poverty; population growth and rapid urbanization; inability to read, write, and acquire technical skills; new diseases and endemic ailments; environmental damage; and absence of democracy.

  • Americans cannot isolate themselves from these conditions, which, in one way or another, sooner or later pose a perhaps costly strategic challenge to the United States.

  • Effectively delivered, development assistance is a powerful means of addressing, ameliorating, and even eliminating the problems of rapid population growth, environmental degradation, endemic poverty, debilitating hunger, mass migration, and anarchy.

  • This work is both altruistic and self-interested. Successful development creates new markets for exports and promotes economic growth in the United States, and America's poor increasingly benefit from development methods that have been pioneered abroad.

RECOMMENDATIONS FOR POLICY AND ACTION
  1. Operational approaches

    • Sustainable development. Sustainable development is economic and social growth that does not exhaust the resources of a host country; respects and safeguards its economic, cultural, and natural environments; creates incomes and chains of enterprises; and builds indigenous institutions that involve and empower the citizenry.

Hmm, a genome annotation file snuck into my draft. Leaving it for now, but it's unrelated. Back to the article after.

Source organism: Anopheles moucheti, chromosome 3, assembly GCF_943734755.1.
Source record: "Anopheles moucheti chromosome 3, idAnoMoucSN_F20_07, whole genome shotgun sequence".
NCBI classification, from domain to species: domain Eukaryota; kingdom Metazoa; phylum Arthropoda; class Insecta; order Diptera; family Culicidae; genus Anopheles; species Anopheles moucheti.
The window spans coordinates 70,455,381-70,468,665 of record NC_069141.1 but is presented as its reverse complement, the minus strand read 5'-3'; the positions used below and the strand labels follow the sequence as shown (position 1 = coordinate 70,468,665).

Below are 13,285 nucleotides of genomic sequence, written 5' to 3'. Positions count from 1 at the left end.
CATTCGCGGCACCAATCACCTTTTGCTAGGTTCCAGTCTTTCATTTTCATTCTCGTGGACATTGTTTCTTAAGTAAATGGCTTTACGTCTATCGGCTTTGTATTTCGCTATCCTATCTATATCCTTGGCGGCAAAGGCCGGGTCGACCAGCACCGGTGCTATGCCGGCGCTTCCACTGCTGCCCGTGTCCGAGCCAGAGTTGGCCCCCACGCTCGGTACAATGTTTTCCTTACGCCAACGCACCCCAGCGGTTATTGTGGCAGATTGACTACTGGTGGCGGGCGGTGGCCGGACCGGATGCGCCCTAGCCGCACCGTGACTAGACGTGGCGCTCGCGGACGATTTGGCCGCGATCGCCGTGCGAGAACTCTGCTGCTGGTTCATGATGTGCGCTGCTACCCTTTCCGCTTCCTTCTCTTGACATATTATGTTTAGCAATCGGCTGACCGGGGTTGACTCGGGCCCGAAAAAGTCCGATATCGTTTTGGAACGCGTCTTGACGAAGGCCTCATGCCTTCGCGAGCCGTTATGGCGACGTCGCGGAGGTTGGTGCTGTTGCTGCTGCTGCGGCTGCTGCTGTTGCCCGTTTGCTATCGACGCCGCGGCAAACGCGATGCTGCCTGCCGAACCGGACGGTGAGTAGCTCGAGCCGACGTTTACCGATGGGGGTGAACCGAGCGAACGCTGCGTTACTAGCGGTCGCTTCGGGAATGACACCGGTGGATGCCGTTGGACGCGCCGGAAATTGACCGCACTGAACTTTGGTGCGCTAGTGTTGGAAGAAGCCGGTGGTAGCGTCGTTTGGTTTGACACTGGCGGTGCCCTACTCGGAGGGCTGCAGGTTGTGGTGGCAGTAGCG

• Partnerships. Sustainable development is built on a sense of ownership and participation. It will be increasingly implemented by nongovernmental organizations, whose effectiveness depends in large measure on their institutional autonomy and protection from USAID micromanagement. The active participation of private enterprise will also be encouraged.

    • Integrated approaches and methods. The fundamental building block of USAID's programs will be integrated country strategies that take into account the totality of the development problems confronting a society, developed in close cooperation with host governments, local communities, and other donors.

    • Areas of concentration. USAID programs will focus on three kinds of countries: (1) sustainable development countries, where assistance is based on an integrated country strategy with clearly defined program objectives; (2) transitional countries, which have recently experienced a national crisis or a significant political transition, where timely assistance is needed to reinforce institutions and national order; and (3) countries where aid to nongovernmental sectors



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